Back in April, I predicted that Lizzo was about to blow up, although I thought her single ‘Juice’ would be the one to dominate airwaves.
Instead, it was the two-year-old track ‘Truth Hurts’ that showed up everywhere and gave Lizzo the coming-out she deserves. After not charting when it was dropped in 2017, ‘Truth Hurts’ returned with a vengeance, spending 27 weeks and counting on the Hot 100 and hitting #1. This week it’s at #4, up a spot from the prior week.
In its 20th week on the Billboard Hot 100, ‘Señorita’ by Camila Cabello and Shawn Mendes actually moved up a spot this week to #3. This thing is a juggernaut.
When ‘Señorita’ first came out, along with rumors that its co-leads were dating, it was viewed by many as the latest edition in the “Shawn Mendes isn’t gay” PR campaign. Mendes has been dogged by those rumors since he emerged and has toed the awkward line of dismissing them as “hurtful” while insisting, in true Seinfeld fashion, that there isn’t anything wrong with that.
Post Malone owns the #2 spot on this week’s Billboard Hot 100 with ‘Circles,’ the fourth single from his album Hollywood’s Bleeding.
Malone has been on quite a run. This is his ninth Top Ten single in the past three years, and his seventh in the Top Five. If ‘Circles’ hits #1, it will be his fourth to achieve that feat. Not bad for a guy who was basically unknown before 2016.
Wow, is time flying. It feels like summer hasn’t ended yet and we’re already two thirds into November. Very soon I need to start thinking about my “best of the year” albums and movies.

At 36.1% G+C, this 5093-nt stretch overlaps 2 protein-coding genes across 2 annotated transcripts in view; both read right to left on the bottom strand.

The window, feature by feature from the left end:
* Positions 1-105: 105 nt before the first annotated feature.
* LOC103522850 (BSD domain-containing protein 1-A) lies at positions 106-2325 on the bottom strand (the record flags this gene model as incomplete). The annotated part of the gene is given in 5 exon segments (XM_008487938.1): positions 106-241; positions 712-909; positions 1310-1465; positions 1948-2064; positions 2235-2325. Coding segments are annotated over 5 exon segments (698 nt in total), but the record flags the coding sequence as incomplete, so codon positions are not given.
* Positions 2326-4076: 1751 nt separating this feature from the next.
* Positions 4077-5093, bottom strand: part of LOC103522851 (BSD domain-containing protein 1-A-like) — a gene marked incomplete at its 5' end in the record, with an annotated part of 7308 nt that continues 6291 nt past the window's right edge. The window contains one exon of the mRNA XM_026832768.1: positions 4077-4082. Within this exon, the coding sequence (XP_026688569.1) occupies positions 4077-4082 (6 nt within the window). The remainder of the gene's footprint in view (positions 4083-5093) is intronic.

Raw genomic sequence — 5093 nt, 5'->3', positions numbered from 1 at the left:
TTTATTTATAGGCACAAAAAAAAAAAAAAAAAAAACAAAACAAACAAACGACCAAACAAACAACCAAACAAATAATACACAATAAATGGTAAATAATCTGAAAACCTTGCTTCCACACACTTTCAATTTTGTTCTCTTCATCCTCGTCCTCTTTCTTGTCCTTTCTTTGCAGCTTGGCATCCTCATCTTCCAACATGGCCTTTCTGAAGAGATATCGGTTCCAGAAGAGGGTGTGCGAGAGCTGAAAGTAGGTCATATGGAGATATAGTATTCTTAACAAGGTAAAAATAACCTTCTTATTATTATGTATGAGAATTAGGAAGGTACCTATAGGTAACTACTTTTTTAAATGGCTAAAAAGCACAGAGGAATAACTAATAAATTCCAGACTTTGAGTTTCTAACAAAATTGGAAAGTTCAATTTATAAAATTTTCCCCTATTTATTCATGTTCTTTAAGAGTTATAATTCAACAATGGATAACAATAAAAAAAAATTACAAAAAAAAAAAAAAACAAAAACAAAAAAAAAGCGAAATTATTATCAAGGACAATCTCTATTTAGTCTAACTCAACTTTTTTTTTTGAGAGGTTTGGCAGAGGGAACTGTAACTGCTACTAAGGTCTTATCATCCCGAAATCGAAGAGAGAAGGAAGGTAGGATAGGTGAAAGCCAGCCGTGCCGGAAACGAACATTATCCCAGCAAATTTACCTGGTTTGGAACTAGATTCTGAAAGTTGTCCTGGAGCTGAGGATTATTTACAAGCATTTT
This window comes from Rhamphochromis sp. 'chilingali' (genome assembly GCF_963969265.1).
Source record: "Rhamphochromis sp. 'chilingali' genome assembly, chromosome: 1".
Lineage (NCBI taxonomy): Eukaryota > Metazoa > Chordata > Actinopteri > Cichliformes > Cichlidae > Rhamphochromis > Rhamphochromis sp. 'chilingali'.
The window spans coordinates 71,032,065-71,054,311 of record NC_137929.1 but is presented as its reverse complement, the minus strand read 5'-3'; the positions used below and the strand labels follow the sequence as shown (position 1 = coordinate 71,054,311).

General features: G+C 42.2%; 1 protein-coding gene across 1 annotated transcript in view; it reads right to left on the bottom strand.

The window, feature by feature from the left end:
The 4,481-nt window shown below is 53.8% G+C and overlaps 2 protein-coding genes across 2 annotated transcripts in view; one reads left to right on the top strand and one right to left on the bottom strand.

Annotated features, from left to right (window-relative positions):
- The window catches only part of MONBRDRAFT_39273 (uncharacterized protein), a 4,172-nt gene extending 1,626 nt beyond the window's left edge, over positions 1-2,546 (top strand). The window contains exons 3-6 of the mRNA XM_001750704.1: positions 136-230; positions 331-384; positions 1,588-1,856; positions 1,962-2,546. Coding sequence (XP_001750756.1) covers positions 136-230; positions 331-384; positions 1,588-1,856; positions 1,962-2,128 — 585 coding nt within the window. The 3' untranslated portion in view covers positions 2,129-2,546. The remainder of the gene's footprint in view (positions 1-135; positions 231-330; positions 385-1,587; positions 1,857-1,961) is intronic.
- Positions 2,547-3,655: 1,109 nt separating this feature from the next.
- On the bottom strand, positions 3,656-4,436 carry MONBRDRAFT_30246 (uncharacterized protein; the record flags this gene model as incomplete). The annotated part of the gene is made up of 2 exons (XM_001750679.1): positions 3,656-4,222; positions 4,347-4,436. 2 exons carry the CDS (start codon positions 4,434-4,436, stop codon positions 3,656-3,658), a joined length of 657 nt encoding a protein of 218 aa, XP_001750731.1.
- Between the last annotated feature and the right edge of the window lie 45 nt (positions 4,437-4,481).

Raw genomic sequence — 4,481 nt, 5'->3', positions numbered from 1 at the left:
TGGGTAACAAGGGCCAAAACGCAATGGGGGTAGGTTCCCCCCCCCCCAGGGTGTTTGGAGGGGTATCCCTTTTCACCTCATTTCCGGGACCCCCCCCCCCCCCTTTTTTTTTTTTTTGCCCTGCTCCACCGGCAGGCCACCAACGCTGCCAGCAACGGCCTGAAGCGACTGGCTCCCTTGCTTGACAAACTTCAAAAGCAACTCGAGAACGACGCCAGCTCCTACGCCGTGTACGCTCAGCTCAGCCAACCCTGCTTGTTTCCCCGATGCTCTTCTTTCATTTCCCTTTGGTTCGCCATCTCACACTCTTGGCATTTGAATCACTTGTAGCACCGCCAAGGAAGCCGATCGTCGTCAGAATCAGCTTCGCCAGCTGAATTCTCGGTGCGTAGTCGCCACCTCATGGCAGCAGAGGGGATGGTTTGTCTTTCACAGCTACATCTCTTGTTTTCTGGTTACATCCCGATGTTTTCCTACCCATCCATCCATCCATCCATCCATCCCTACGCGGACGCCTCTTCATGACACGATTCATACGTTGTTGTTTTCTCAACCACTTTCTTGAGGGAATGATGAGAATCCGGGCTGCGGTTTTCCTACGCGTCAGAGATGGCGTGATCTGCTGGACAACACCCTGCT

But 2019 is the least of it. I’ve been working on my “best of the 2010s” lists and will likely roll those out in December. So these next two weeks will be the calm before the “best of” storm. And what better way to breeze through two weeks than with an installment of ‘What the Kids are Listening To,’ in which I feature the ten songs topping this week’s Billboard Hot 100?
This is the penultimate song on Elliott Smith’s great 1998 album, XO, and stylistically it’s a nice microcosm of the album.
XO was the album where Smith started broadening his musical palette from his lo-fi beginnings. Similarly, ‘Everybody Cares, Everybody Understands’ starts in a quiet, acoustic style before blowing up at its midpoint into a fully orchestrated coda.
Here’s a Random Weekend selection from the “Whatever Happened To…” file.
The Welsh singer-songwriter Duffy released her celebrated debut album, Rockferry, in 2008, with her throwback style prompting comparisons to Amy Winehouse and Dusty Springfield. The album won a Grammy for Best Pop Album and sold more copies than any other record in the UK that year (it was fourth worldwide).
My final pick for the upcoming Billy Joel anthology series is ‘Big Man on Mulberry Street,’ the epic, jazzy centerpiece of Joel’s 1986 album The Bridge. This is one of Joel’s best songs, so different than so much of what preceded it, yet still quintessentially him.
The song features one of Joel’s great characters, a small-time New Yorker with big-time dreams. This guy, with the right writing and acting, could be an incredibly rich character.